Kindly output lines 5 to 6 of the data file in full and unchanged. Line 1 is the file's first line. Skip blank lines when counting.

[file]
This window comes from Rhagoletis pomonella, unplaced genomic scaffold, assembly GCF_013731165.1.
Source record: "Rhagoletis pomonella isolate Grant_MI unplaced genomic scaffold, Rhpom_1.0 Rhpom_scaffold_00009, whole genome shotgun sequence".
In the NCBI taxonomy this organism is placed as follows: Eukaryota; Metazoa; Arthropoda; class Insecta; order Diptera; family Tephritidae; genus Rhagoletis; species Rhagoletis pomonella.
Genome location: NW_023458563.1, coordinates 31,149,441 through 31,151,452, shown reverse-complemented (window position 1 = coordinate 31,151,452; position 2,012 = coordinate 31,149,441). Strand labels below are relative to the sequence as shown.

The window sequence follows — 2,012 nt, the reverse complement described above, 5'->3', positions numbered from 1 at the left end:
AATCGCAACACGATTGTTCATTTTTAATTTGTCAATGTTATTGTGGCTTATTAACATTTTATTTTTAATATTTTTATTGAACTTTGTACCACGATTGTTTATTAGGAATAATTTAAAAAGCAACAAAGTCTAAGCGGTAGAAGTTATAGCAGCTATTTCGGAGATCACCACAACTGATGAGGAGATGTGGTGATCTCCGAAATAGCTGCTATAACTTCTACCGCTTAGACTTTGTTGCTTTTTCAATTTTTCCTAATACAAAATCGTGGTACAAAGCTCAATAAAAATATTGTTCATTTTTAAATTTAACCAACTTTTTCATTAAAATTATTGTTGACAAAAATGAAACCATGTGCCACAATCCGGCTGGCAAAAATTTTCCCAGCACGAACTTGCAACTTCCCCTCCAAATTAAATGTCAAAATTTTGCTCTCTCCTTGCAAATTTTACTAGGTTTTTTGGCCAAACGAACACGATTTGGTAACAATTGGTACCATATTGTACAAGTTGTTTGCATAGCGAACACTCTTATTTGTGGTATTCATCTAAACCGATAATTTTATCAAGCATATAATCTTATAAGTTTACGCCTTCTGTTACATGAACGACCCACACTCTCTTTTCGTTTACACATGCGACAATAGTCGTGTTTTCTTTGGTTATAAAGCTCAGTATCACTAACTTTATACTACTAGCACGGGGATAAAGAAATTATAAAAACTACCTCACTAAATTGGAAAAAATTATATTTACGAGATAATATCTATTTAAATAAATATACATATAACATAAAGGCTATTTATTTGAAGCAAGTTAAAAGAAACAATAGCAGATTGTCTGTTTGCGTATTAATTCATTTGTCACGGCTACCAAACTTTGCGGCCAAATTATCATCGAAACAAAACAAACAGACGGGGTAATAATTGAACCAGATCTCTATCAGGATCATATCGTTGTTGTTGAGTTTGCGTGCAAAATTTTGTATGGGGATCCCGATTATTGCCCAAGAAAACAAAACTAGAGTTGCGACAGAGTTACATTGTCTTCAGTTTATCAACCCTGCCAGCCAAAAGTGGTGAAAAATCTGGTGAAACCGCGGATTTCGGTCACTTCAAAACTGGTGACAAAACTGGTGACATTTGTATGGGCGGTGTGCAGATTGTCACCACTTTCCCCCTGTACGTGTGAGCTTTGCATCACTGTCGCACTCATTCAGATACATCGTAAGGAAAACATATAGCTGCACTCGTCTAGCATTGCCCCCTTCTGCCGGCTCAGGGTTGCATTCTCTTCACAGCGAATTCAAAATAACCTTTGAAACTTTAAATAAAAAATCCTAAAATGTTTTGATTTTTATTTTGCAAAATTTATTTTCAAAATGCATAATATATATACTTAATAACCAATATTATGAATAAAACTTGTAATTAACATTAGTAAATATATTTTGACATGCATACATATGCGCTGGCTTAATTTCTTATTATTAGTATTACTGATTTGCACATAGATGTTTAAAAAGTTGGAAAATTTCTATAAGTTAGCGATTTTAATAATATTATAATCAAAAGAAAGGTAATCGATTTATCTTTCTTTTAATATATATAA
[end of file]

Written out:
The window sequence follows — 2,012 nt, the reverse complement described above, 5'->3', positions numbered from 1 at the left end:
AATCGCAACACGATTGTTCATTTTTAATTTGTCAATGTTATTGTGGCTTATTAACATTTTATTTTTAATATTTTTATTGAACTTTGTACCACGATTGTTTATTAGGAATAATTTAAAAAGCAACAAAGTCTAAGCGGTAGAAGTTATAGCAGCTATTTCGGAGATCACCACAACTGATGAGGAGATGTGGTGATCTCCGAAATAGCTGCTATAACTTCTACCGCTTAGACTTTGTTGCTTTTTCAATTTTTCCTAATACAAAATCGTGGTACAAAGCTCAATAAAAATATTGTTCATTTTTAAATTTAACCAACTTTTTCATTAAAATTATTGTTGACAAAAATGAAACCATGTGCCACAATCCGGCTGGCAAAAATTTTCCCAGCACGAACTTGCAACTTCCCCTCCAAATTAAATGTCAAAATTTTGCTCTCTCCTTGCAAATTTTACTAGGTTTTTTGGCCAAACGAACACGATTTGGTAACAATTGGTACCATATTGTACAAGTTGTTTGCATAGCGAACACTCTTATTTGTGGTATTCATCTAAACCGATAATTTTATCAAGCATATAATCTTATAAGTTTACGCCTTCTGTTACATGAACGACCCACACTCTCTTTTCGTTTACACATGCGACAATAGTCGTGTTTTCTTTGGTTATAAAGCTCAGTATCACTAACTTTATACTACTAGCACGGGGATAAAGAAATTATAAAAACTACCTCACTAAATTGGAAAAAATTATATTTACGAGATAATATCTATTTAAATAAATATACATATAACATAAAGGCTATTTATTTGAAGCAAGTTAAAAGAAACAATAGCAGATTGTCTGTTTGCGTATTAATTCATTTGTCACGGCTACCAAACTTTGCGGCCAAATTATCATCGAAACAAAACAAACAGACGGGGTAATAATTGAACCAGATCTCTATCAGGATCATATCGTTGTTGTTGAGTTTGCGTGCAAAATTTTGTATGGGGATCCCGATTATTGCCCAAGAAAACAAAACTAGAGTTGCGACAGAGTTACATTGTCTTCAGTTTATCAACCCTGCCAGCCAAAAGTGGTGAAAAATCTGGTGAAACCGCGGATTTCGGTCACTTCAAAACTGGTGACAAAACTGGTGACATTTGTATGGGCGGTGTGCAGATTGTCACCACTTTCCCCCTGTACGTGTGAGCTTTGCATCACTGTCGCACTCATTCAGATACATCGTAAGGAAAACATATAGCTGCACTCGTCTAGCATTGCCCCCTTCTGCCGGCTCAGGGTTGCATTCTCTTCACAGCGAATTCAAAATAACCTTTGAAACTTTAAATAAAAAATCCTAAAATGTTTTGATTTTTATTTTGCAAAATTTATTTTCAAAATGCATAATATATATACTTAATAACCAATATTATGAATAAAACTTGTAATTAACATTAGTAAATATATTTTGACATGCATACATATGCGCTGGCTTAATTTCTTATTATTAGTATTACTGATTTGCACATAGATGTTTAAAAAGTTGGAAAATTTCTATAAGTTAGCGATTTTAATAATATTATAATCAAAAGAAAGGTAATCGATTTATCTTTCTTTTAATATATATAA